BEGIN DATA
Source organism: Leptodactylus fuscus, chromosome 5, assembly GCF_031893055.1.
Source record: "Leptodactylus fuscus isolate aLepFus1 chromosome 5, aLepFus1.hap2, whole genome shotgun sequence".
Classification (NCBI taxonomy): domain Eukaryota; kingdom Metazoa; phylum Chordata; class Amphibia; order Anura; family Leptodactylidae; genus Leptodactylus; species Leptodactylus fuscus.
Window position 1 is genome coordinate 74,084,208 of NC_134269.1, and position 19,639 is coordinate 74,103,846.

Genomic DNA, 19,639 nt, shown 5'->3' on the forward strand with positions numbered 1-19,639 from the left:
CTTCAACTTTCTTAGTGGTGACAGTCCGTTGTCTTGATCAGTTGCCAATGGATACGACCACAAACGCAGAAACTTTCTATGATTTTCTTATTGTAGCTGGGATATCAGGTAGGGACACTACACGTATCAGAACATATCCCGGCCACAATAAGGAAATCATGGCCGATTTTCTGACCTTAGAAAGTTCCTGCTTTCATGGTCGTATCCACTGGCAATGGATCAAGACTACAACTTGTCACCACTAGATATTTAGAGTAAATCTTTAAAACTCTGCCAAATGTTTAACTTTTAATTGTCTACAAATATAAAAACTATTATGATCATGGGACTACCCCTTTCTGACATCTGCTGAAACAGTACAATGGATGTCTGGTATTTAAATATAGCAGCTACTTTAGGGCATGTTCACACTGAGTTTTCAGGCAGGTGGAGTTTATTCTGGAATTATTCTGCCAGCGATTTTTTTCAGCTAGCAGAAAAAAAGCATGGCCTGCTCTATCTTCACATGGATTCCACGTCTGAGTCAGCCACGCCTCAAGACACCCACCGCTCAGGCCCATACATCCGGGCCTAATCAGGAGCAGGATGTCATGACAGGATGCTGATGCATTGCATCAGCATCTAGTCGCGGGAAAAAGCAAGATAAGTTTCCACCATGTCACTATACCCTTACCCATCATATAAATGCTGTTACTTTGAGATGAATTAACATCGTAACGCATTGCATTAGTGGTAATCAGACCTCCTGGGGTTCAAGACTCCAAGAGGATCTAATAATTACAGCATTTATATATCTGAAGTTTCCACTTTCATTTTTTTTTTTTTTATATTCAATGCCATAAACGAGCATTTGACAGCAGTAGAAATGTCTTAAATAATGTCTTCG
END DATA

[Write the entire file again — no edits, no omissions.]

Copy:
Source organism: Leptodactylus fuscus, chromosome 5, assembly GCF_031893055.1.
Source record: "Leptodactylus fuscus isolate aLepFus1 chromosome 5, aLepFus1.hap2, whole genome shotgun sequence".
Classification (NCBI taxonomy): domain Eukaryota; kingdom Metazoa; phylum Chordata; class Amphibia; order Anura; family Leptodactylidae; genus Leptodactylus; species Leptodactylus fuscus.
Window position 1 is genome coordinate 74,084,208 of NC_134269.1, and position 19,639 is coordinate 74,103,846.

Genomic DNA, 19,639 nt, shown 5'->3' on the forward strand with positions numbered 1-19,639 from the left:
CTTCAACTTTCTTAGTGGTGACAGTCCGTTGTCTTGATCAGTTGCCAATGGATACGACCACAAACGCAGAAACTTTCTATGATTTTCTTATTGTAGCTGGGATATCAGGTAGGGACACTACACGTATCAGAACATATCCCGGCCACAATAAGGAAATCATGGCCGATTTTCTGACCTTAGAAAGTTCCTGCTTTCATGGTCGTATCCACTGGCAATGGATCAAGACTACAACTTGTCACCACTAGATATTTAGAGTAAATCTTTAAAACTCTGCCAAATGTTTAACTTTTAATTGTCTACAAATATAAAAACTATTATGATCATGGGACTACCCCTTTCTGACATCTGCTGAAACAGTACAATGGATGTCTGGTATTTAAATATAGCAGCTACTTTAGGGCATGTTCACACTGAGTTTTCAGGCAGGTGGAGTTTATTCTGGAATTATTCTGCCAGCGATTTTTTTCAGCTAGCAGAAAAAAAGCATGGCCTGCTCTATCTTCACATGGATTCCACGTCTGAGTCAGCCACGCCTCAAGACACCCACCGCTCAGGCCCATACATCCGGGCCTAATCAGGAGCAGGATGTCATGACAGGATGCTGATGCATTGCATCAGCATCTAGTCGCGGGAAAAAGCAAGATAAGTTTCCACCATGTCACTATACCCTTACCCATCATATAAATGCTGTTACTTTGAGATGAATTAACATCGTAACGCATTGCATTAGTGGTAATCAGACCTCCTGGGGTTCAAGACTCCAAGAGGATCTAATAATTACAGCATTTATATATCTGAAGTTTCCACTTTCATTTTTTTTTTTTTTATATTCAATGCCATAAACGAGCATTTGACAGCAGTAGAAATGTCTTAAATAATGTCTTCG